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The National Highway Traffic Safety Administration (NHTSA) has been reviewing safety standards for autonomous vehicles (AV), and it was reported that they plan to streamline permit approvals. As such, the NHTSA plans to speed up how they decide if automakers can use self-driving cars, including those without steering wheels, pedals, and other human interaction devices.
As part of this, the Senate re-opened discussions on the previously stalled AV START Act. A resurrected bill could be turned into federal legislation that could govern these vehicles.
The current AV safety standards number 75, a large number of which assume that a licensed driver will be in the vehicle. With the numbers of self-driving cars in use steadily increasing, many feel that Congress needs to take more definitive regulatory action.
Back in late 2016, the Obama administration proposed regulations to require that all new vehicles be equipped with wireless technology that would allow them to communicate with each other, as well as smart traffic signals. This upgrade could potentially prevent thousands of car accidents each year, but no laws have been passed.
Under current laws, the companies can request safety standard exemptions for 2,500 AV vehicles each year, if they conform to existing vehicles’ safety standards. General Motors Company filed a petition for another exemption in January, and this would allow them to use fully automated AV in their planned 2019 ride-sharing fleet. This is still under review.
Other manufacturers, like Alphabet Inc.’s Waymo, employs cars that also have human interaction controls.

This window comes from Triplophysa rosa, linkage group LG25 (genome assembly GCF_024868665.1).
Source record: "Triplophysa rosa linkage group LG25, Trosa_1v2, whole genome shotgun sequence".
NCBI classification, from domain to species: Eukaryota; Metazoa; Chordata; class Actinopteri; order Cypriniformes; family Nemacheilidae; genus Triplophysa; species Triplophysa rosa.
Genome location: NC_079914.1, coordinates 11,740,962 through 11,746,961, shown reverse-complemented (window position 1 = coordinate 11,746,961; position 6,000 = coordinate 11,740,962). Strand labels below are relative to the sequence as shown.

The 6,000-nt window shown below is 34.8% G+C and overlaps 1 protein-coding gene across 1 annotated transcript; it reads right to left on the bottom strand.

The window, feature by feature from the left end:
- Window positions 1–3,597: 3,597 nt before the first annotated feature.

Many have expressed concerns that the auto companies are pushing for profits at the expense of safety; in 2018, an Arizona woman was struck and killed by an automated vehicle while she was walking her bike across a street. Further, concerns are often raised about the line between the impact of AV on personal injury claims and product liability matters.
Several organizations are studying this issue, and have made recommendations to promote AV safety and sustainability. A paper published by the 3 Revolutions Future Mobility Program and the Policy Institute for Energy, Environment, and the Economy includes a set of guidelines. These focus on making safety a priority.
The paper calls for specifically outlined local, state and federal government policies and responsibilities. It also points out that AV data must be properly recorded and managed.
Advocates are pushing for the U.S. Department of Transportation (DOT) and Congress to update regulations as the technology evolves. Some current legislation may not apply to completely autonomous self-driving vehicles, so it may help to make the laws more flexible.
It has also been pointed out that cybersecurity problems and software issues should be reasons to recall these vehicles, since these can contribute to accidents.
New legislation in the Senate may be a stepping stone towards keeping the public safe with self-driving vehicles, but it is a work in progress. Allowing automakers the freedom to perfect the technology without increasing the numbers of traffic accidents is an important but fine line to negotiate.
This evolving legislation will require cooperation from many parties, including government agencies, car companies, and the public.
Automotive safety deficiencies can cause car accidents, resulting in manufacturer liability and personal injury claims. If you need knowledgeable legal guidance with any type of car accident, contact a Wilmington car accident lawyer at Rhoades & Morrow. For a free consultation, contact us online or call our Wilmington office at 302-427-9500, our Bear office at 302-834-8484, or our Milford office at 302-422-6705. We proudly represent clients across Delaware, including Elsmere and Seaford.
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